2018 Real Estate: A Tough Year for Sellers

Residential lagged, but commercial market active

Last year began with home sales skyrocketing across the East End, but it soon became clear that 2018 would be mostly a dud for residential real estate. “The housing market continues to soften across the country, particularly in some of the most expensive areas like the Hamptons and New York City,” said Matt Daimler, the general manager of Out East, an online marketplace for East End listings launched by Zillow in February. “With so many homes for sale right now, and listings lingering on the market for longer than in the past, it’s a tough time to be a seller.”

In January, data from real estate companies had suggested a far more upbeat year lay ahead.

Town and Country’s home sales in the last quarter of 2017 were up 36 percent from the previous year, the Corcoran Group’s were up 34 percent, Saunders and Associates posted a 28-percent increase, and both Halstead and Brown Harris Stevens saw their numbers rise nearly 27 percent. The trend, however, did not continue.

At the time, Judi Desiderio, the chief executive officer and president of Town and Country, credited the uptick to the robust national economy. Even as the economy continued to flourish, however, home sales fell in each quarter of 2018 and, Ms. Desiderio said, “I think the fourth quarter is probably going to be the slowest of the year.”

Ms. Desiderio, who said she decidedly was not a “Debbie Downer” and remains bullish on local real estate (“we’re surrounded by water so we’re never going to have too much inventory”), blamed an onslaught of media reports for making buyers skittish and souring the housing market. 

The volatility of the stock market, which has an outsize impact on real estate sales here, is also “affecting the psyche of buyers, sellers, and brokers,” she said. However, those with “true wealth” are still making extravagant purchases, she said. 

Out East recently released a list of the highest-priced residential sales during 2018. Number one was a Further Lane oceanfront estate in East Hampton that sold for $40 million. Runners-up included three other oceanfront houses, including one in Southampton that sold for $32 million, one in Water Mill for just over $26 million, and another in Montauk for nearly $23 million.

“This list of transactions proves that there is still demand for the unique, high-end homes in the Hamptons,” Mr. Daimler said. 

The commercial real estate market, however, was extremely active in 2018. “It’s been a good year for me, might be a record year,” said Lee Minetree, a broker at Saunders and Associates who was the agent for the $12 million listing for a group of Sag Harbor buildings that sold in the fall. The sale led to the closing of two longtime businesses on Main Street, the jewelry store Adornments and the Country Lane gift shop.

Mr. Minetree was also the agent for two other commercial Sag Harbor properties. He negotiated the sale of the building that now houses Donna Karan’s Urban Zen and the Tutto Il Giorno restaurant owned by her daughter, Gabby De Felice. He said Murf’s Backstreet Tavern, which went on the market in August with a listing price of $3.5 million, was expected to change hands this month.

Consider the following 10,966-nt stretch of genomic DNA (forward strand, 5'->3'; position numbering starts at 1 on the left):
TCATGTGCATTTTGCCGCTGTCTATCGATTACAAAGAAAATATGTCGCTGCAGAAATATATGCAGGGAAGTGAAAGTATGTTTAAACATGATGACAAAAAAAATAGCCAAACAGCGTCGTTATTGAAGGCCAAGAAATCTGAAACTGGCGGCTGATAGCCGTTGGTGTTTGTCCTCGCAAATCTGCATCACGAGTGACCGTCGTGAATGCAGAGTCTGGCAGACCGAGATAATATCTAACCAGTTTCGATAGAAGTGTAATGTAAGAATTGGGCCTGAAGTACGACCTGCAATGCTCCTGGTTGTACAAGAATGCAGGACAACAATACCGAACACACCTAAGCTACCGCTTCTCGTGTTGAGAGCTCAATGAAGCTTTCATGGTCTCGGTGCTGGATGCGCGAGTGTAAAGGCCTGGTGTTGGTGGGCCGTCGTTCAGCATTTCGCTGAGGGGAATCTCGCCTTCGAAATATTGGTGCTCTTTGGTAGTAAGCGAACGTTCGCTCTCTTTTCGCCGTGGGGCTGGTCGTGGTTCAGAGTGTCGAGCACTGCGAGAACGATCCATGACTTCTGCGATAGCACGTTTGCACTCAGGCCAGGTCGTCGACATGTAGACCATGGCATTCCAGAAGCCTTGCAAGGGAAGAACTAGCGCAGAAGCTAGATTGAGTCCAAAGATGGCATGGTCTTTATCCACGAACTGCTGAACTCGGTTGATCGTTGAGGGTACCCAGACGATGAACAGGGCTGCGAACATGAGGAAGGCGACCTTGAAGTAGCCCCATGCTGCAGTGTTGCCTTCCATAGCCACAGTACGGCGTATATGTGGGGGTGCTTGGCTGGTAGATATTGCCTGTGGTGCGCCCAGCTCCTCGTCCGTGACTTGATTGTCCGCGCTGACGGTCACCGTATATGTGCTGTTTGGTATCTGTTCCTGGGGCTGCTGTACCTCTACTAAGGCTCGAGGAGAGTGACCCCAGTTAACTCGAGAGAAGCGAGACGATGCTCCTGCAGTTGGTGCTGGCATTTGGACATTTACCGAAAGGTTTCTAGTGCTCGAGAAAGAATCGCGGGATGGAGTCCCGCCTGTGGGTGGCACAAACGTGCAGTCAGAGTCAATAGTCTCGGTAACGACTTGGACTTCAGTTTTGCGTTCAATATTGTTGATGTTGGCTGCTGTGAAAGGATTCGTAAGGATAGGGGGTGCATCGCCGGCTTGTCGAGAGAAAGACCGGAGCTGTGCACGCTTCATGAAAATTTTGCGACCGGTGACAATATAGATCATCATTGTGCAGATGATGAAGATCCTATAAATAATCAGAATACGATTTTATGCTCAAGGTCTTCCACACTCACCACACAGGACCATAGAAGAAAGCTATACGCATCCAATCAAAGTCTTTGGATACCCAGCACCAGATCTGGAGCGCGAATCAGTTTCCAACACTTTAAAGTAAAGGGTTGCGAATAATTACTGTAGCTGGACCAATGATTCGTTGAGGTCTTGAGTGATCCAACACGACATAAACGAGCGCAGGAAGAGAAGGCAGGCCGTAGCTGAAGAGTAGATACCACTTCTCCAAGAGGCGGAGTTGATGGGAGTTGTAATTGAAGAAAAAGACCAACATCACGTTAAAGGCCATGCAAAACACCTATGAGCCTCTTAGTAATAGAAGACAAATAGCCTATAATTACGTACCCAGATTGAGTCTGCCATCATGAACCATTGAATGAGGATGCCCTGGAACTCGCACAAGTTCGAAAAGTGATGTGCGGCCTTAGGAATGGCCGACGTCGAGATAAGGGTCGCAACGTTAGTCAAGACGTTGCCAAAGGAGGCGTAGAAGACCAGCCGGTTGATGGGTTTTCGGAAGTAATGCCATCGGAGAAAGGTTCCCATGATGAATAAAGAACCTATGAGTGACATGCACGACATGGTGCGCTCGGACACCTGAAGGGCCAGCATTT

Other notable commercial sales on the South Fork recently include the Montauk Yacht Club Resort and Marina, which was bought by Gurney’s Resort in May, and the Atlantic Terrace, a Montauk hotel, which was sold in July to Bridgeton Holdings, a New York-based company that recently opened the Journey East Hampton hotel on Pantigo Road and has an ownership stake in the Hero Beach Club in Montauk.

In addition, two properties that contain high-profile food businesses drew public attention when they were put on the market, including the East Hampton building with Goldberg’s Bagels shop, which was listed this summer for just under $6 million, and Stuart’s Seafood in Amagansett, which was put up for sale last month at an asking price of nearly $7 million. The Sag Harbor building that housed the Bay Burger restaurant, which closed in October, is listed for sale for $3.25 million.

Meanwhile, notable noncommercial real estate activity included the sale of the former Sag Harbor Methodist Church, which had languished in purgatory for years. April Gornik and Eric Fischl, married artists who plan to develop it as a center for creative arts, purchased it earlier this year.

In early July, Southampton Town made a much-heralded purchase in Sag Harbor Village, using $10.5 million from the community preservation fund to buy 1.25 acres that will become the John Steinbeck Waterfront Park. 

Federal prosecutors also landed an impressive South Fork parcel. When Paul Manafort, President Trump’s former campaign chairman, pleaded guilty in September to two felony conspiracy charges, he agreed to hand over an estimated $22 million in real estate assets to the government. The most valuable was his nearly 5,600-square-foot Bridgehampton residence, which has 10 bedrooms, a swimming pool, and a tennis court. The Zillow website, which now describes the estate as “off market,” estimates its worth at more than $9.7 million.